Regarding anisotropic interaction, some studies examined dyads in which agents differed in terms of their social competences or interactive skills (e.g., Schmidt et al., 1994; Varlet et al., 2012). Another way is to experimentally impose leader-follower conditions explicitly through instructions (e.g., Ducourant et al., 2005; Noy et al., 2011), or implicitly through reducing/precluding access to information in one direction (e.g., Meerhoff and de Poel, 2014; Reynolds and Osler, 2014). At the level of relative phase dynamics, anisotropic coupling predicts a specific lead-lag in the phase relation: the component that experiences the strongest coupling influence of the other is lagging (Treffner and Turvey, 1995; de Poel et al., 2007). In line, in between-persons experiments the “sighted” agent typically lags the “blind” (Meerhoff and de Poel, 2014; Reynolds and Osler, 2014).

When leader-follower situations are not explicitly dictated, isotropic coupling might be expected. It appears nothing is less true: implicit heuristic strategies seem to emerge that facilitate a “spontaneous” division in interactional roles of the dyad-members (Vesper et al., 2011; Richardson et al., 2015). In line, Meerhoff and de Poel (2014) found that even in the symmetric condition of their experiment, between-person coupling exhibited clear anisotropy for 70% of the examined pairs, indicating that there was almost always a “dominant interactor” within each pair. Such “intrinsic” leader-follower configuration may relate to the social dominance of one of the dyad-members (Schmidt et al., 1994). Furthermore, findings from interpersonal sway showed that in a situation where both dyad-members could see each other (i.e., symmetric visual coupling), cross-correlations of the sway patterns always involved a lag toward either side, whereas correlation was absent at lag zero (Reynolds and Osler, 2014). This also illustrates how in data analysis such asymmetries may be obscured due to averaging procedures.

Experiments on between-person coordination have mainly adopted tasks involving visual and/or auditory interface (for overviews, See Section Anisotropic Coupling of Repp and Su, 2013 and Schmidt and Richardson, 2008). Such perceptual coupling relies on an agent's sensitivity to, or ability to detect interaction-relevant information (Meerhoff and de Poel, 2014). Also, devoting less attention (Richardson et al., 2007) or simply closing the eyes (Oullier et al., 2008) would drastically diminish entrainment. In other words, anisotropic coupling may mainly reside in one oscillatory component being more susceptible to the interactional sources (“follower”) than the other (“leader”; de Poel et al., 2007), while an agent can also (whether or not intentionally) modulate the coupling influence inflicted on him/her (Withagen et al., submitted).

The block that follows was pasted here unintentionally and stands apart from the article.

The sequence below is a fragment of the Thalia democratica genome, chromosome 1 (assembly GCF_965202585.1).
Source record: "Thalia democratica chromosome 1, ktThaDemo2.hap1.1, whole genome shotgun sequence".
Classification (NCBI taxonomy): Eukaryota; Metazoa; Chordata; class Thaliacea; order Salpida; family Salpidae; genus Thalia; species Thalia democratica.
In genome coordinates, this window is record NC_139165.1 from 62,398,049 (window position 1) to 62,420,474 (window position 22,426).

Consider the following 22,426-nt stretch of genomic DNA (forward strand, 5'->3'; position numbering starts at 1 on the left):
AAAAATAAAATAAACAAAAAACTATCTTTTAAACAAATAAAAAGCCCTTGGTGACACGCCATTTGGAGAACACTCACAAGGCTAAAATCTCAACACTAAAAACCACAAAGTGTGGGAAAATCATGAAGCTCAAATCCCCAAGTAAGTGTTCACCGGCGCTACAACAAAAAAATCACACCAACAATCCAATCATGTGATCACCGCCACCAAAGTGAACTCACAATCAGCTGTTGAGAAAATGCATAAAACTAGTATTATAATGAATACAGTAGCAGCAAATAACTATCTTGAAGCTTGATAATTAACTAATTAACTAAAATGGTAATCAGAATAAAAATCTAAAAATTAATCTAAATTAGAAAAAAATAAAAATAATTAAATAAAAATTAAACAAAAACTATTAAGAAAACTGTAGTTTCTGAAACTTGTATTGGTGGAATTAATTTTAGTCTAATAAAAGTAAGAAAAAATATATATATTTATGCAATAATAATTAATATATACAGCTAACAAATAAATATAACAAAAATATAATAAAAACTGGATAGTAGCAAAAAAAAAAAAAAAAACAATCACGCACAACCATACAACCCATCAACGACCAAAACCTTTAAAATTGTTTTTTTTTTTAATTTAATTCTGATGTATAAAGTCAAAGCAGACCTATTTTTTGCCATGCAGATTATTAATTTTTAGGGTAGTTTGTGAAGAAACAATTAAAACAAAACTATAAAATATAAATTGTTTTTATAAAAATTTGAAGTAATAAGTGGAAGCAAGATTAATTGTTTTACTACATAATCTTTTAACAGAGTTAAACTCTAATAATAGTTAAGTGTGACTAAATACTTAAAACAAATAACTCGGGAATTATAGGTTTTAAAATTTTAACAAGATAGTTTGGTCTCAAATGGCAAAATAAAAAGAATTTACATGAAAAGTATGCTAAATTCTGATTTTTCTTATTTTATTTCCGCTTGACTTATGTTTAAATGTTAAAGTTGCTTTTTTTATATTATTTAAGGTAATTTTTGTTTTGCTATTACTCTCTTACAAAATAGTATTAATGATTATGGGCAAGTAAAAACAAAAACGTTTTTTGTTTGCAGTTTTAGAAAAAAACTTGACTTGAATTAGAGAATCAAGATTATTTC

Together, these findings stress that between-person interaction is rarely symmetric and that typically one agent “leads the dance.” This notion is particularly interesting given that anistropically coupled oscillator dynamics may imply more stable coordinative attractors compared to the isotropic situation (provided overall coupling remains at same level, See Section Considerations and Perspectives and Treffner and Turvey, 1995; de Poel et al., 2007). In line, similar coupling asymmetries have been demonstrated to prosper performance of complementary joint action like a collision-avoidance task (Richardson et al., 2015). Together, this may provide incentives for why “leader-follower” collaboration may be beneficial over perfectly balanced interpersonal interaction.

Antagonistic Coupling

The preceding pertains to collaborative situations in which “leader” and “follower” cooperate toward a common task and/or to spontaneous interpersonal entrainment, in which two agents attract (to a certain, likely imbalanced degree) into one another's behavior. Most studies on movement coordination dynamics considered one (or both) of these scenarios of mutual attraction. Coupling influence can however also be repulsive or inhibitory (Kawahara, 1980; Kelso et al., 2009; Hong and Strogatz, 2011; Astakhov et al., 2016; Avitabile et al., 2016). Such repulsive interaction could for instance be modeled through setting the coupling coefficient ηi < 0 (Astakhov et al., 2016; note that Kelso et al., 2009, used a similar though slightly different modeling strategy). Hence, a high degree of repulsive coupling would reflect that the component is highly susceptible to coupling influence while inflicting repelling effect. Here, we specifically consider antagonistic coupling, which holds that one component attracts (positive coupling) while the other repels (negative coupling). It is principally a special case of anisotropic coupling with the inclusion of repulsive interaction, as schematically illustrated in Figure 1D.